Cities are already large and complex places that are difficult to navigate. The big challenge for planners is to ensure they’re easier to spend time in – even as their populations expand.
Urban squeeze is evident in big cities, from high streets to underground train stations, but it’s worse for the visually impaired and blind. The Future Cities Catapult, part of the Catapult network funded by the UK’s innovation agency, Innovate UK, says that 180,000 people with sight loss rarely leave home because the thought leaves them feeling anxious and vulnerable.
“We want to live like normal people, we don’t always want to plan ahead to see if we can get community transport,” said Kirstie Grice, a visually impaired person. “We want to be able to just jump on a bus and go somewhere and have that freedom.”
Guide Dogs and Microsoft came together in 2011 to tackle this problem, later joined by the Future Cities Catapult. Together, in a project called Cities Unlocked, they’ve developed technology that augments a visually impaired person’s experience of the urban environment, using ‘3D-Soundscapes’ to increase their confidence and well-being.
The collaboration has brought together a wide range of partners. Nokia Lumia handsets interact with an Aftershokz audio headset – the University of Nottingham collected and processed data on the research trials. Engineering group Arup, academic researchers the Bartlett Centre for Advanced Spatial Analysis at University College London, mobile technology Mubaloo, and law firm Olsawang all contributed.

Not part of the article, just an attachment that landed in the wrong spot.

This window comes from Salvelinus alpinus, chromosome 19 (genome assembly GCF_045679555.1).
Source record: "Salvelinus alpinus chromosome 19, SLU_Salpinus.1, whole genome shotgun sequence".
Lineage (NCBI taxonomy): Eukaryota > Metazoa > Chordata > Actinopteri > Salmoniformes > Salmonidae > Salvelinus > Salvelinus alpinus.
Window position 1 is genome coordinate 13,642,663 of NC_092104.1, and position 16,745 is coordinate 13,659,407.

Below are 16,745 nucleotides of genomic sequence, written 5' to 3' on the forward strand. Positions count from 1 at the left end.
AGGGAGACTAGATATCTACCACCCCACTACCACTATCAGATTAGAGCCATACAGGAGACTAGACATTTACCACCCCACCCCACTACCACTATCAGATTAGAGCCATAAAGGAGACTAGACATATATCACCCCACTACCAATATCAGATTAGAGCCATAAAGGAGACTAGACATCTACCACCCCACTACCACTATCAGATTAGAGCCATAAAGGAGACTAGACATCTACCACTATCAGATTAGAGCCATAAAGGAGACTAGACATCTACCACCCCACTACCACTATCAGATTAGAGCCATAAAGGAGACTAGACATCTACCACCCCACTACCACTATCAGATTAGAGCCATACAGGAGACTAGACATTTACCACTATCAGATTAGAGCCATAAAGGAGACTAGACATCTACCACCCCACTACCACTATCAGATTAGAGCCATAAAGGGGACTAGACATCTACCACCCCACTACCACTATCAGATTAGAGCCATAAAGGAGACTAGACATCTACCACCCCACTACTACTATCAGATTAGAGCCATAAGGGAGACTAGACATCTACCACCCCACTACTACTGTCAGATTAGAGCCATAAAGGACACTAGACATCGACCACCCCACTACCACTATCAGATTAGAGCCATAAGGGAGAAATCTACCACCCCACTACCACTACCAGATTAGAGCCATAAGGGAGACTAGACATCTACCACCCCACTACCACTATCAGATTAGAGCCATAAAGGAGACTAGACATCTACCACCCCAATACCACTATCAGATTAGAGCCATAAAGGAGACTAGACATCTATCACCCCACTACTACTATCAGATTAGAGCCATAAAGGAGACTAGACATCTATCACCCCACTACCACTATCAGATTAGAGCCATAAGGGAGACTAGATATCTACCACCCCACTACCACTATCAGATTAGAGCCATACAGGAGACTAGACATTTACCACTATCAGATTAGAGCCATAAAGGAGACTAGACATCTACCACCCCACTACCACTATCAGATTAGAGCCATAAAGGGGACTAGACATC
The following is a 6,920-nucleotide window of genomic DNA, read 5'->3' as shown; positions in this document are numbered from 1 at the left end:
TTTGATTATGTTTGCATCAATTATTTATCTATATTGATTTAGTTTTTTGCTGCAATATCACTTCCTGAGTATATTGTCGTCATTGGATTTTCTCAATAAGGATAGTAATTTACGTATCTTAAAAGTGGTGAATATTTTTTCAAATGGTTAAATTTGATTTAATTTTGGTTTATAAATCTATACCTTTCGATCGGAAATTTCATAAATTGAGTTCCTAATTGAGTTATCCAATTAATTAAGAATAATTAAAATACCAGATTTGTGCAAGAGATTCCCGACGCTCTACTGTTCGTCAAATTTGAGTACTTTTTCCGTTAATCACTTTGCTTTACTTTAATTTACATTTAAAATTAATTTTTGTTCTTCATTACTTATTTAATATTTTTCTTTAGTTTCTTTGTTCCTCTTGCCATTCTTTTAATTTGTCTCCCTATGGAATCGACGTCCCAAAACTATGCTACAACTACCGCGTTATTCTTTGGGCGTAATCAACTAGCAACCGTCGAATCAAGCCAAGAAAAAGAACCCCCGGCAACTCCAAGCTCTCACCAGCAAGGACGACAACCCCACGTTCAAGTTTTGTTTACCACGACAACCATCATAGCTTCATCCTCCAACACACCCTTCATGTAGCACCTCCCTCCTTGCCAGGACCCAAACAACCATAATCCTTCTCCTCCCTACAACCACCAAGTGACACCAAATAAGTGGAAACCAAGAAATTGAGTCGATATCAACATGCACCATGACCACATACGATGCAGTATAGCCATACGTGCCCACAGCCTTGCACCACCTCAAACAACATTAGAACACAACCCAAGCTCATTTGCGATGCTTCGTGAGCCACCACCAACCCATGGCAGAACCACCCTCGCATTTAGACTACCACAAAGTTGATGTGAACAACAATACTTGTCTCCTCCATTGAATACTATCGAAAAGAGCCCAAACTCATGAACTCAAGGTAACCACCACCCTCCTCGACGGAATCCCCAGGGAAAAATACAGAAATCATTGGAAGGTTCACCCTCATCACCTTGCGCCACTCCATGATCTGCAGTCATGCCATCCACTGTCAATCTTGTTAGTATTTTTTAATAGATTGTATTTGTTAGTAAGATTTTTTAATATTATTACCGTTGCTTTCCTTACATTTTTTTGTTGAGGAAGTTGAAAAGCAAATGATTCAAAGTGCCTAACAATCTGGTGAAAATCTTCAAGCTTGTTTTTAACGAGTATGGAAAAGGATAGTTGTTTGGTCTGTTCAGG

Together, they’ve developed a prototype headset that works with a technologically enabled route between Reading and London Paddington.
Beacons transmit data to the headset via Bluetooth and Wi-Fi, and GPS pinpoints the subjects’ location. In trials, users walked to a bus stop, caught a bus to Reading rail station, navigated the station, boarded a train to Paddington and found their way from the train to the ticket barrier.
Throughout the journey, the device receives audio data from the beacons and converts the signals into a series of patterned pips. These pips change frequency and intensity, to help the user adjust their direction. The beacons close to landmarks and places of interest also provide a commentary about that building or place.
Initial test results showed that the technology helps people with sight loss to feel more competent, autonomous and engaged with their environment, and significantly improved 10 of 17 measures of wellbeing including confidence, relaxation and reassurance. “By working with people who are living with sight loss and developing a deep understanding of the challenges they face, we’ve shown that the right technology can empower people,” said Jenny Cook, Head of Strategy and Research, Guide Dogs.
It’s not just the visually impaired that can benefit. More than ever, our cities can communicate with us about themselves, providing information and answering our questions via wireless data and the smartphones we carry. What if every signpost in the city sensed your presence? Walking towards one wouldn’t just allow you to read it more clearly, but also to interact with it.
“We all find navigation challenging. For tourists, delivery drivers or any other visitor, this research is very relevant – there could be any number of products and services here that can help people and have commercial value,” said Claire Mookerjee, Project Lead Urbanism at Future Cities Catapult. ‘‘This project demonstrates there’s a real use for beacons besides retail environments. Now, we need to find the next UK innovators who can follow up on Cities Unlocked and develop more applications.”
The Future Cities Catapult is working with public and private organisations, from Barclays and Tesco to Network Rail and First Great Western, to roll out larger networks of beacons that will provide information for everyone, via Bluetooth and Wi-Fi.